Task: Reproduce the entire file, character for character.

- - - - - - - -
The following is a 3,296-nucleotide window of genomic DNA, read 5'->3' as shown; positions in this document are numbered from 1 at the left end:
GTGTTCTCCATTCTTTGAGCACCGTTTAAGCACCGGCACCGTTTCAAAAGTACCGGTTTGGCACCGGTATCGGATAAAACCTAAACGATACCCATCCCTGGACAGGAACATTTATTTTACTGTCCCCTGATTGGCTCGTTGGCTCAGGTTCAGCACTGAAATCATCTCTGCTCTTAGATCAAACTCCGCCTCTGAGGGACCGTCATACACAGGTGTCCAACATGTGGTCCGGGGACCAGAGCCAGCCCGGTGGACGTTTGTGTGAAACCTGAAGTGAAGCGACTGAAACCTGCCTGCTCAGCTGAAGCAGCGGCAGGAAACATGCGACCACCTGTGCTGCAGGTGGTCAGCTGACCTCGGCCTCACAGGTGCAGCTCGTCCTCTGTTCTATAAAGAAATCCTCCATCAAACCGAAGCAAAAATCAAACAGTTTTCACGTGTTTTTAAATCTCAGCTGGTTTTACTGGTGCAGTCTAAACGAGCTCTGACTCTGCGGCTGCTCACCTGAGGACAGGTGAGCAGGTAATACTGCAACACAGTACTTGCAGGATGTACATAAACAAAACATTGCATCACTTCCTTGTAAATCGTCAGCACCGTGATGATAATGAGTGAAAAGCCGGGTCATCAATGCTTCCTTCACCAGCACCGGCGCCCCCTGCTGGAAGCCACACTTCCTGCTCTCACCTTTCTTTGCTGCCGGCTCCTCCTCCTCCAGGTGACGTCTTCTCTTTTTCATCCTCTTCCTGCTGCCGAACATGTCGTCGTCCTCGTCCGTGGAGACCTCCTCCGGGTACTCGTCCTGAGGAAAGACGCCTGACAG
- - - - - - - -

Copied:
The following is a 3,296-nucleotide window of genomic DNA, read 5'->3' as shown; positions in this document are numbered from 1 at the left end:
GTGTTCTCCATTCTTTGAGCACCGTTTAAGCACCGGCACCGTTTCAAAAGTACCGGTTTGGCACCGGTATCGGATAAAACCTAAACGATACCCATCCCTGGACAGGAACATTTATTTTACTGTCCCCTGATTGGCTCGTTGGCTCAGGTTCAGCACTGAAATCATCTCTGCTCTTAGATCAAACTCCGCCTCTGAGGGACCGTCATACACAGGTGTCCAACATGTGGTCCGGGGACCAGAGCCAGCCCGGTGGACGTTTGTGTGAAACCTGAAGTGAAGCGACTGAAACCTGCCTGCTCAGCTGAAGCAGCGGCAGGAAACATGCGACCACCTGTGCTGCAGGTGGTCAGCTGACCTCGGCCTCACAGGTGCAGCTCGTCCTCTGTTCTATAAAGAAATCCTCCATCAAACCGAAGCAAAAATCAAACAGTTTTCACGTGTTTTTAAATCTCAGCTGGTTTTACTGGTGCAGTCTAAACGAGCTCTGACTCTGCGGCTGCTCACCTGAGGACAGGTGAGCAGGTAATACTGCAACACAGTACTTGCAGGATGTACATAAACAAAACATTGCATCACTTCCTTGTAAATCGTCAGCACCGTGATGATAATGAGTGAAAAGCCGGGTCATCAATGCTTCCTTCACCAGCACCGGCGCCCCCTGCTGGAAGCCACACTTCCTGCTCTCACCTTTCTTTGCTGCCGGCTCCTCCTCCTCCAGGTGACGTCTTCTCTTTTTCATCCTCTTCCTGCTGCCGAACATGTCGTCGTCCTCGTCCGTGGAGACCTCCTCCGGGTACTCGTCCTGAGGAAAGACGCCTGACAG